# 2.1 Geometric Factors

We introduced the concept of the geometric factor (Equation 3) as the parameter that converts a measured resistance to apparent resistivity. For surface arrays, the underlying math to calculate the geometric factor is fairly simple. Assuming a homogeneous and isotropic half space (meaning the same electrical conductivity in the earth to infinite distance below a surface boundary) without any electrical sources, the geometric factor Kg for every quadripole can be calculated for surface arrays using Equation 6a.

 $\displaystyle K_{g}=\frac{2\pi }{\left [\frac{1}{\overline{AM}}-\frac{1}{\overline{AN}}-\frac{1}{\overline{BM}}+\frac{1}{\overline{BN}} \right]}$ (6a)

$\overline{AM}$, $\overline{AN}$, $\overline{BM}$, and $\overline{BN}$ are the distances between electrodes A and M, A and N, B and M, and B and N, respectively. Current electrodes are defined as A and B and potential electrodes are M and N. Current electrodes are defined as A and B and potential electrodes are M and N (Figure 5). These electrodes are often also called C+, C−, P+, and P−, respectively, in other literature, however the older A, B, M, N standard is used in this book. The geometric factor accounts for the arrangement of electrodes and allows one to calculate an apparent resistivity (Equation 3).

For borehole geometries, the electrodes are located within the half-space rather than at the boundary at the Earth’s surface. In this case, use of Equation 6a is inappropriate, as it does not account for the no-flow boundary at Earth’s surface. To account for the effect of the boundary on cross-well measurements, the method of images from optics is invoked. This approach is analogous to the use of image wells in groundwater hydrology for analytical modeling of aquifer response to pumping. Here, imaginary image current electrodes are introduced on the other side of the boundary, equidistant from the real current electrodes, to mathematically produce a no-flow condition at the Earth’s surface and calculate a geometric factor for borehole arrays as shown in Equation 6b.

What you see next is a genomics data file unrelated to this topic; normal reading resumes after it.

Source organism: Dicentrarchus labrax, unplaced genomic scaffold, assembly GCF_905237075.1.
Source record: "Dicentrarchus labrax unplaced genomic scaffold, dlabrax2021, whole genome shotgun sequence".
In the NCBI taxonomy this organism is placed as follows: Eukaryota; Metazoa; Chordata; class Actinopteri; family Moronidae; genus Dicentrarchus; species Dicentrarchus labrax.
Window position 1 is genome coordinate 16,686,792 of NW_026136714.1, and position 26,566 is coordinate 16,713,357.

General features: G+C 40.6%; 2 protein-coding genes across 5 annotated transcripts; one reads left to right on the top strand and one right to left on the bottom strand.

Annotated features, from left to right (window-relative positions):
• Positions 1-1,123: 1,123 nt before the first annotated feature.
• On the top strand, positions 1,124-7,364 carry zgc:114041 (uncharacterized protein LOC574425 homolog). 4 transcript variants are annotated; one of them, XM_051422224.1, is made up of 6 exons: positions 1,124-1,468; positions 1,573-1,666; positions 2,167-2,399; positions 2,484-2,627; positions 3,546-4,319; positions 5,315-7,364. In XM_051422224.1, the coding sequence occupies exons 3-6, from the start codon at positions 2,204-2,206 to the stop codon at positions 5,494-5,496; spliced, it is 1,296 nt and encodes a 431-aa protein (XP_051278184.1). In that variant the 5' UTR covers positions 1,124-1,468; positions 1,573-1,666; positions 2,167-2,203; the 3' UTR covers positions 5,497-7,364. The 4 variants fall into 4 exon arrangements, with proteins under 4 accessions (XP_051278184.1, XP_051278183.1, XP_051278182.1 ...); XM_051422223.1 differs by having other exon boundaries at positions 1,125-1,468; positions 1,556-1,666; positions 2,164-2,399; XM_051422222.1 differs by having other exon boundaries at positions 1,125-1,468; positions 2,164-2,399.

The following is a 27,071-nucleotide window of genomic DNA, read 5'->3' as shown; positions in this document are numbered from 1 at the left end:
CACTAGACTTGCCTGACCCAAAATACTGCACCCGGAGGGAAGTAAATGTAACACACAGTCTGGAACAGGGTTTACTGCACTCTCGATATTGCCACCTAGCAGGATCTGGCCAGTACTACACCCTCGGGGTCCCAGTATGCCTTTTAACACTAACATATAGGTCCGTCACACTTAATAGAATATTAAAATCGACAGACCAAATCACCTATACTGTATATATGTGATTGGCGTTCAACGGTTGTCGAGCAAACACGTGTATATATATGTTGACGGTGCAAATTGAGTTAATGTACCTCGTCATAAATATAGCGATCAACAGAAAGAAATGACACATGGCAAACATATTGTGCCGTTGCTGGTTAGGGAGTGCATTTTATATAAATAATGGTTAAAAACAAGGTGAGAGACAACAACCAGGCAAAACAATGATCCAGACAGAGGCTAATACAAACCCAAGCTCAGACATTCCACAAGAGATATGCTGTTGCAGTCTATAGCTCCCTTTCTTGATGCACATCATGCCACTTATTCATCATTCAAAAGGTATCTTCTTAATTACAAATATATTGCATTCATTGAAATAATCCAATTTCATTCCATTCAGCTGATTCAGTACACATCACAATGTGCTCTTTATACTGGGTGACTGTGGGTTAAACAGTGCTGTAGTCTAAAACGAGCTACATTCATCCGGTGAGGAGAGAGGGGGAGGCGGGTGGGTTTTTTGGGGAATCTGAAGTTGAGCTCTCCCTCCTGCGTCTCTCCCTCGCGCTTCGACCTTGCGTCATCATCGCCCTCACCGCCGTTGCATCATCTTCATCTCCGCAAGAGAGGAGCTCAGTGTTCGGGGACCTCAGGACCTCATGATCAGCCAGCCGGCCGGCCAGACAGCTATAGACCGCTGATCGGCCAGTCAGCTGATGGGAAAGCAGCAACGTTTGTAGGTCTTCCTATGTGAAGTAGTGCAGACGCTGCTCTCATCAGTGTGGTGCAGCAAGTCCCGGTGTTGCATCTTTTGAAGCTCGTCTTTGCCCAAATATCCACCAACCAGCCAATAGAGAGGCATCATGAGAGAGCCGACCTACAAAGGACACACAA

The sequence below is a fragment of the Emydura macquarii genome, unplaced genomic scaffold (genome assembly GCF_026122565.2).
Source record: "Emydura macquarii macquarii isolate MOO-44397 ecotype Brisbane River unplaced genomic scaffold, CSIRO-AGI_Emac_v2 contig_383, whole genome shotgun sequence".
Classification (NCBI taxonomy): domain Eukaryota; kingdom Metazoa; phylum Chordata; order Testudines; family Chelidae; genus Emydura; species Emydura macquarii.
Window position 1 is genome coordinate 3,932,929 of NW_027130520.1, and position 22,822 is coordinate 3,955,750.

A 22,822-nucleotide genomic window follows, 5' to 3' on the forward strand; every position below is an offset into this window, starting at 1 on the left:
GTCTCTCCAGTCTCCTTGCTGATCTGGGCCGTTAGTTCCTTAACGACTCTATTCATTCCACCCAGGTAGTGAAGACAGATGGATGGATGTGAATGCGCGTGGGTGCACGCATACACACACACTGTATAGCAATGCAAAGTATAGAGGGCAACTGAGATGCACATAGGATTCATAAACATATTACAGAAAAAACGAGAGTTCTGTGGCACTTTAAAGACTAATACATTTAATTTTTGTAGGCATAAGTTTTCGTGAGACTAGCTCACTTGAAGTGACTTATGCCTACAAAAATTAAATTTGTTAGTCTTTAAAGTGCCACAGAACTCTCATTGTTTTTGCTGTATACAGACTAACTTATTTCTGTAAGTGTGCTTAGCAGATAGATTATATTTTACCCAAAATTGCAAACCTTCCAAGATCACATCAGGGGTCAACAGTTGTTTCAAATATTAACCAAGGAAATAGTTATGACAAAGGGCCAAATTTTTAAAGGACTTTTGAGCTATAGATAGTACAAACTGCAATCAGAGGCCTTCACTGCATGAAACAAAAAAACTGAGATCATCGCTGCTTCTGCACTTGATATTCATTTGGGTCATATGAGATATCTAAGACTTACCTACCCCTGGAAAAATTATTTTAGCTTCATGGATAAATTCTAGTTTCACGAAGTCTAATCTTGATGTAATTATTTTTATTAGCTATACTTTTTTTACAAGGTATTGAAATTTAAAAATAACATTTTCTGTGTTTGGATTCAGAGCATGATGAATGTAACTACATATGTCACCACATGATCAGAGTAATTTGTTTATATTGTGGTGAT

$\displaystyle K_{g}=\frac{4\pi }{\left [\frac{1}{\overline{AM}}+\frac{1}{\overline{A_{image}M}}-\frac{1}{\overline{AN}}-\frac{1}{\overline{A_{image}N}}-\frac{1}{\overline{BM}}-\frac{1}{\overline{B_{image}M}}+\frac{1}{\overline{BN}}+\frac{1}{\overline{B_{image}N}} \right]}$ (6b)

Here, “image” indicates the image current electrode. When the electrodes are all on the boundary, Equation 6b simplifies to Equation 6a. Also, limited burial is necessary before Equation 6b simplifies to twice the result of Equation 6a, as the distances from the potential electrodes to the true current electrodes and their images are approximately equal.

Quadripoles with large geometric factors may produce small voltage differences, which are prone to measurement errors due to a lower signal-to-noise ratio. These are manifest (via propagation of errors) as higher relative errors in apparent resistivity data. A critical geometric-factor cutoff can be determined based on the average expected electrical conductivity of the subsurface and the instrument specifications. Based on Equation 3, for a given geometric factor and expected instrument error (in terms of voltage, inserted as the potential difference), we can calculate the expected error in apparent resistivity. Figure 6 illustrates how error in measured potential difference translates into error in calculated apparent resistivity as a function of Kg. In this example, we consider an applied current of 50 mA and assume a 1-microvolt (μV) instrument accuracy (note the logarithmic scale). In practice, accuracy may be less. As evident in Figure 6, for large geometric factors or small assumed apparent resistivity, errors are larger relative to measurements. Figure 6  Apparent resistivity error, as a percentage of the true apparent resistivity, as a function of geometric factor for three different values of resistivity (50, 500, and 5,000 Ω-m), assuming the voltage accuracy is 1 microvolt and the applied current is 50 milliamperes, where apparent resistivity error is given by Kg*Verror/I, which is then compared to the assumed apparent resistivity in a relative sense. An error in the measured voltage translates into error in calculated apparent resistivity as a function of Kg. In practice, larger errors may occur in the field.